LED’s aren’t new – in fact they’ve been around since 1907, and serious research started in 1936 by some really old German dude. In the last few years however, LED’s have grown well beyond your alarm clock display. They have developed so much lately, that they’re now being used as aircraft landing lights, super-bright tactical flashlights, and a myriad of other applications. The thing that makes them so appealing is the amount of light they produce compared to their microscopic levels power consumption. The big trick has been trying to build a reflector and lens unit to focus and/or diffuse the light beams, which is exactly what PIAA has begun to master.
I’ve been running incandescent, 55 watt rock lights for four or five years now, to assist with my nocturnal off-road adventures. To date, I’ve been through three sets of these so-called discount, parts-bin specials, because rocks and other debris have smashed the lenses. I’ve also been annoyed that the six lights have drawn more than 300 watts of power and dug into my battery’s reserves, even when the engine was running.
This is where PIAA steps in and saves the day. PIAA has been hard at work developing an entire line of Deno series super-bright LED’s that are tightly packaged into a really small, light-weight housing that can be mounted just about anywhere. The reflector units allow the LED’s to spread their powerful light over a larger surface, making them perfect for installing underneath your rig to light up the ground beneath you. The tough plastic housing and lenses make them more resistant to breaking too.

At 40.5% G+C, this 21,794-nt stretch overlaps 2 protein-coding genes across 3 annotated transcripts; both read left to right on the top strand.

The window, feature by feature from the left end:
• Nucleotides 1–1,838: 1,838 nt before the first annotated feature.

The Deno lineup offers 6 and 10 LED packages with clear or light blue lenses. Their biggest unit measures only 5.9″ wide, 1.2″ tall and 2″ deep, and the best part – even the largest 10-LED unit draws about 5 watts, which is less than .5 amps! Six of our old 55 Watt lamps drew a power-robbing 330 watts / 27.5 amps, maybe more with the crappy wiring. We’re now running 8 PIAA LED light sets, which equate to roughly 40 watts – combined, or 3.3 amps of total power consumption. With that kind of power draw, you can ditch the relay and run them all off of one switch.
We acquired a few sets of Deno 3 10-LED Lights (part # 19154) with a light blue reflector, a set of Deno 1 6-LED Lights (part # 19152) with a clear reflector, and one Deno 3 10-LED Red Light (part # 19155), which we’ll probably wire up as a third break light at some point. The lights aren’t exactly cheap though. The Deno 3 10-LED two-pack will set you back about $130 or so, but in our mind are well worth the power and space saving investment. The kits come complete with lights, mounting brackets, screws, wire taps, zip ties, wiring harness and more.
How well do they work?
We weren’t quite sure what to expect with the LED lights. Once we mounted them and waited for dark to settle, we found that the PIAA Deno lights produced exactly what we had hoped for – a a soft blue (or white) glow in front of and behind each tire, and underneath the rig in strategically placed areas. They don’t flood the area with blinding light (a good thing), but instead they illuminated the road underneath us just enough so that we could see clearly, yet not destroy our night vision.
The housing / body of the lights are made of plastic, which made us a little nervous about how long they would last, or if they would be water proof. We pulled one of the lights apart and were pleased to see that the LEDs and circuit board were fully potted (encased in a resin material).
Overall – we are impressed with the PIAA Deno lights. They draw a miniscule amount of power and produce just the right amount of light we need.